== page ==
Anita Mar: I think the Germans they’re very efficient and they’ve always been, but sometimes it takes even less. We had instances when an owner took six to eight days, so yours was on the longer side. But usually they’re pretty quick. And I can tell you why, because the accelerated examination, not expedited accelerated it’s called, they put you in a different line. It’s like a special line, privileged line. So they review your file first. That’s why it’s so quick. Another reason why it’s so quick, because Germany is a different country from all other countries where we usually file from the– it’s different from the US, UK, European Union, Canada, Mexico, Australia. In a way that– in Germany, when your trademark is filed, it’s reviewed and then it’s registered right away. And after registration, it’s published for opposition purposes. So the process is reversed. In other countries, your trademark is filed, it’s reviewed, and then it’s published for position purposes and this period varies from 30 days in the US, to three months in the EU. So while your trademark is published for position by third parties, you’re obviously waiting and it’s just, the trademark is doing nothing. So in Germany they decided, okay, we’ll let you register the trademark, you’ll get the registration number. And then your trademark is published. So if somebody decides to oppose registration of your trademark, then you have to defend it. And if you don’t, your trademark will be canceled. Well, the good thing is that Amazon is not going to double check. I don’t think they even know that German trademarks are different. So once you have the registration number, you will get access to brand registry. And then even if it’s opposed by somebody and you decide, well, I’m not going to defend it. It will not affect your brand registry.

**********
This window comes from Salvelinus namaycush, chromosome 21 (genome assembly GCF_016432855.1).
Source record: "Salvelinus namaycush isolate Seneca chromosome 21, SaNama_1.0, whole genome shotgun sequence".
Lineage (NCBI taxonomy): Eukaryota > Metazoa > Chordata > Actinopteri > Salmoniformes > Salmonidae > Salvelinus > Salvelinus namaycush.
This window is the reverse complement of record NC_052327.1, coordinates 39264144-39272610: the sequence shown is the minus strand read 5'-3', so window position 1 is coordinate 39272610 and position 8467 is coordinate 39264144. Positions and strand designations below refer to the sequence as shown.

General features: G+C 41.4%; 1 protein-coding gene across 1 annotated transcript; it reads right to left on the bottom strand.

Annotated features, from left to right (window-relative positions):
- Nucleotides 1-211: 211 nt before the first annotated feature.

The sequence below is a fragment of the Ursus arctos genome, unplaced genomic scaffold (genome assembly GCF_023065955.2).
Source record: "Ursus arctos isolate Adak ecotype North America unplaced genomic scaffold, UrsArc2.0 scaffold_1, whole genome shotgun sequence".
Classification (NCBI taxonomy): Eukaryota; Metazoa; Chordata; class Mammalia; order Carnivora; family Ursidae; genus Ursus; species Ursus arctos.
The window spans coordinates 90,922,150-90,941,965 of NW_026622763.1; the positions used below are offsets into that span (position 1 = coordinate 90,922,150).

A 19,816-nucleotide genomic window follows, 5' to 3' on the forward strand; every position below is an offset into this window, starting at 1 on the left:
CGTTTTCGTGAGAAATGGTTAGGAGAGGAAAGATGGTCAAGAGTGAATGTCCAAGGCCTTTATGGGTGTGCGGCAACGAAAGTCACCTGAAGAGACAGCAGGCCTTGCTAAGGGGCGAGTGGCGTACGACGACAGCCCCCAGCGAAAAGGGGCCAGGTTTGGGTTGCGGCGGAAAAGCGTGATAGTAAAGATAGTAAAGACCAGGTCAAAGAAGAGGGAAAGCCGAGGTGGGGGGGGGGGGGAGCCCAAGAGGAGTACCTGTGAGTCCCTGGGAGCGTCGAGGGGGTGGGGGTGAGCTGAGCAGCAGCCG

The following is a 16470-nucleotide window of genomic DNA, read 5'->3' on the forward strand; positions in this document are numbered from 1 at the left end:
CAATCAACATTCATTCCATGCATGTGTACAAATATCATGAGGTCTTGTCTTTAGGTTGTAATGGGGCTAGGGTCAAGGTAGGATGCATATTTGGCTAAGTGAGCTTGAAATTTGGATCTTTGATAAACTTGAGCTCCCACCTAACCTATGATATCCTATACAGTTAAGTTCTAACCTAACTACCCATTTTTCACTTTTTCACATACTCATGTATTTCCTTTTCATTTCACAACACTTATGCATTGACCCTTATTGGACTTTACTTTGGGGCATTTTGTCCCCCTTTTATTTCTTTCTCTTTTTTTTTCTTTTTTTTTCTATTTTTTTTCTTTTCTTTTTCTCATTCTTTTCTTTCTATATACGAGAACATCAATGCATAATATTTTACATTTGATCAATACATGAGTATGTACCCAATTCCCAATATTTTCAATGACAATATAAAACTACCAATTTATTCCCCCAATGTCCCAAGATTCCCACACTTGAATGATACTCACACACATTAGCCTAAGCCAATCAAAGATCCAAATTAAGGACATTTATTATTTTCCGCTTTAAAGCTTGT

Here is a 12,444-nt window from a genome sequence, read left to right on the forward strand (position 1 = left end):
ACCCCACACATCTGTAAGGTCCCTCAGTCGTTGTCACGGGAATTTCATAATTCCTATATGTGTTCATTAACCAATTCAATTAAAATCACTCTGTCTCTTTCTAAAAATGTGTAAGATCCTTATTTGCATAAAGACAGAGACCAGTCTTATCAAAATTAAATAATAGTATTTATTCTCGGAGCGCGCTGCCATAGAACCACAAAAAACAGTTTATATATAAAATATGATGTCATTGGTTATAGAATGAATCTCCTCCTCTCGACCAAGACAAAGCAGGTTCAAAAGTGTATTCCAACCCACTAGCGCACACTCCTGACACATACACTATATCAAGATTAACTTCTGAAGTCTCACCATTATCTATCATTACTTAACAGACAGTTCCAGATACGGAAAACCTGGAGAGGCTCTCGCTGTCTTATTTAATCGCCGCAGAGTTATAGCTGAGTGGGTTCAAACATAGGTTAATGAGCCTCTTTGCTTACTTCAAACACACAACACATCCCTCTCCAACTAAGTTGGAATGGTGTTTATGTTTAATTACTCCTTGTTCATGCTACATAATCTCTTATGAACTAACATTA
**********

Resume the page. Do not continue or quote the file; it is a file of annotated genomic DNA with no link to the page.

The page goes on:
Bradley Sutton: Interesting, interesting. Now let’s just talk about if somebody is selling an Amazon.com, let’s talk about the foreign trademarks, because obviously Amazon views it as a valid trademark. Otherwise you wouldn’t be able to enter German trademarks or UK trademarks to prove that you have a trademark in order to get brand reach. But as far as from the protection standpoint, are you protected here in the United States even though you have a German trademark, or is there no difference as far as that goes legally?
Anita Mar: Well, legally, you’re protected in a way that you are in the brand registry. So once you get access to brand registry, you get access to some additional features and one of them is having your own storefront. So, when a hijacker selects a listing to hijack, the first thing they check is whether you have a brand registry, so they click on your brand name. And then if it goes into the storefront, they see that you’re in the brand registry. If it goes to some random general Amazon page, they know that you are not in the brand registry. So even this little thing really helps to minimize the number of hijackers because they tend to avoid listings that are in the brand registry, obviously, because they don’t know if it is UK trademark, German one, or a US one. They don’t want to spend their time on sourcing the products and hijacking the listing when they can hijack a different listing that’s not in the brand registry. So from this point of view, it really helps if you have no time to wait or if you just– for some reason you cannot file a US trademark. Of course, if you sell in the U S you should have a US trademark. There is no question about that because only US trademark will fully protect you. If you want to sue somebody for trademark infringement, you really need a US trademark. You can’t rely on German or UK one, but it’s a good solution if you can’t wait. If for some reason you can’t register in the US, maybe there is a similar trademark already, or maybe you already go the refusal. Or, maybe you don’t want to wait, or maybe there are some other reasons, like strategic reasons why you don’t want to file in the US. So yeah, in this case, it’s a pretty good solution. We’ve been quite happy. We used it for over a year now with Germany.